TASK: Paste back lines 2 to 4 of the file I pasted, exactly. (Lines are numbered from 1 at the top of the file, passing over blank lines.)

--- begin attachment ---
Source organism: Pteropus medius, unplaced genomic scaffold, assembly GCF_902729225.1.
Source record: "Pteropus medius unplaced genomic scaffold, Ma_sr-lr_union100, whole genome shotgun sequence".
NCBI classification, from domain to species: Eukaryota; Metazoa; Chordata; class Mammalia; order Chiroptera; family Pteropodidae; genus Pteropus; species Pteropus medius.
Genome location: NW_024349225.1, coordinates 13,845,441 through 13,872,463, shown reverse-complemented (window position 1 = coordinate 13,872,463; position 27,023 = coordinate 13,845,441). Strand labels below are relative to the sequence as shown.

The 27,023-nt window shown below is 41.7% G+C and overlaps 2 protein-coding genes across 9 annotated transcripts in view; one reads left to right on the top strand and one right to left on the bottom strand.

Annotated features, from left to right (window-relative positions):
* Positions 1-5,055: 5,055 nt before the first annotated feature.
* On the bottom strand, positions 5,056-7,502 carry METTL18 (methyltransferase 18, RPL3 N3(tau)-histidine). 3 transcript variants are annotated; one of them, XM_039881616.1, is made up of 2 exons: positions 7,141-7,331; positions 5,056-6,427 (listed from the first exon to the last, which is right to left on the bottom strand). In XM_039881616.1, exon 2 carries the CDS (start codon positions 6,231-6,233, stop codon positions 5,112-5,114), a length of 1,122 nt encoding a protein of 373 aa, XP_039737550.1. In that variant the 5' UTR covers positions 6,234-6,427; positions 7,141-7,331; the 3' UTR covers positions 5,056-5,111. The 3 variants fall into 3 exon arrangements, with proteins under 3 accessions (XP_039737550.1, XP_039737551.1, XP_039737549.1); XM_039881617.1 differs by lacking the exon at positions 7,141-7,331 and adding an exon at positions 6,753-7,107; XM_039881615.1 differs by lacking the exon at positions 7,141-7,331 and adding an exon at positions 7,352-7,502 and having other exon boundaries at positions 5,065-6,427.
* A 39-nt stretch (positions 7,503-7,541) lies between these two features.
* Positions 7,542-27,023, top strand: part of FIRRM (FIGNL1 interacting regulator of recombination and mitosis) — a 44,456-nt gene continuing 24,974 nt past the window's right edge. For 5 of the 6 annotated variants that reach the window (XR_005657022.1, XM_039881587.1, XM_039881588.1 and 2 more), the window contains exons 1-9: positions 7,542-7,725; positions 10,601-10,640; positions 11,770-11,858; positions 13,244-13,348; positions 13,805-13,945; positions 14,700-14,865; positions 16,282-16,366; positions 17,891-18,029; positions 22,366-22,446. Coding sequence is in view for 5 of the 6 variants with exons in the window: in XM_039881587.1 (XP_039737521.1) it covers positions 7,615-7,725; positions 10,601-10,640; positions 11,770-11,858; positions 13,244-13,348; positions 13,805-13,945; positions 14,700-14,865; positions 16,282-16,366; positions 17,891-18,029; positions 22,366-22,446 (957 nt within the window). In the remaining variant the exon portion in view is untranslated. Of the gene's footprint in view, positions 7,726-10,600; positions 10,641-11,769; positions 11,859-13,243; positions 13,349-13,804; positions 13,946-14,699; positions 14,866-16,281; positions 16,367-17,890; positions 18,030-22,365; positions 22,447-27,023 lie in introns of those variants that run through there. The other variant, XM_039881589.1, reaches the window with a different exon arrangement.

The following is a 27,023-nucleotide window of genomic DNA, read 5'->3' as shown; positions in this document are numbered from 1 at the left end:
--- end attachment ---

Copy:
Source record: "Pteropus medius unplaced genomic scaffold, Ma_sr-lr_union100, whole genome shotgun sequence".
NCBI classification, from domain to species: Eukaryota; Metazoa; Chordata; class Mammalia; order Chiroptera; family Pteropodidae; genus Pteropus; species Pteropus medius.
Genome location: NW_024349225.1, coordinates 13,845,441 through 13,872,463, shown reverse-complemented (window position 1 = coordinate 13,872,463; position 27,023 = coordinate 13,845,441). Strand labels below are relative to the sequence as shown.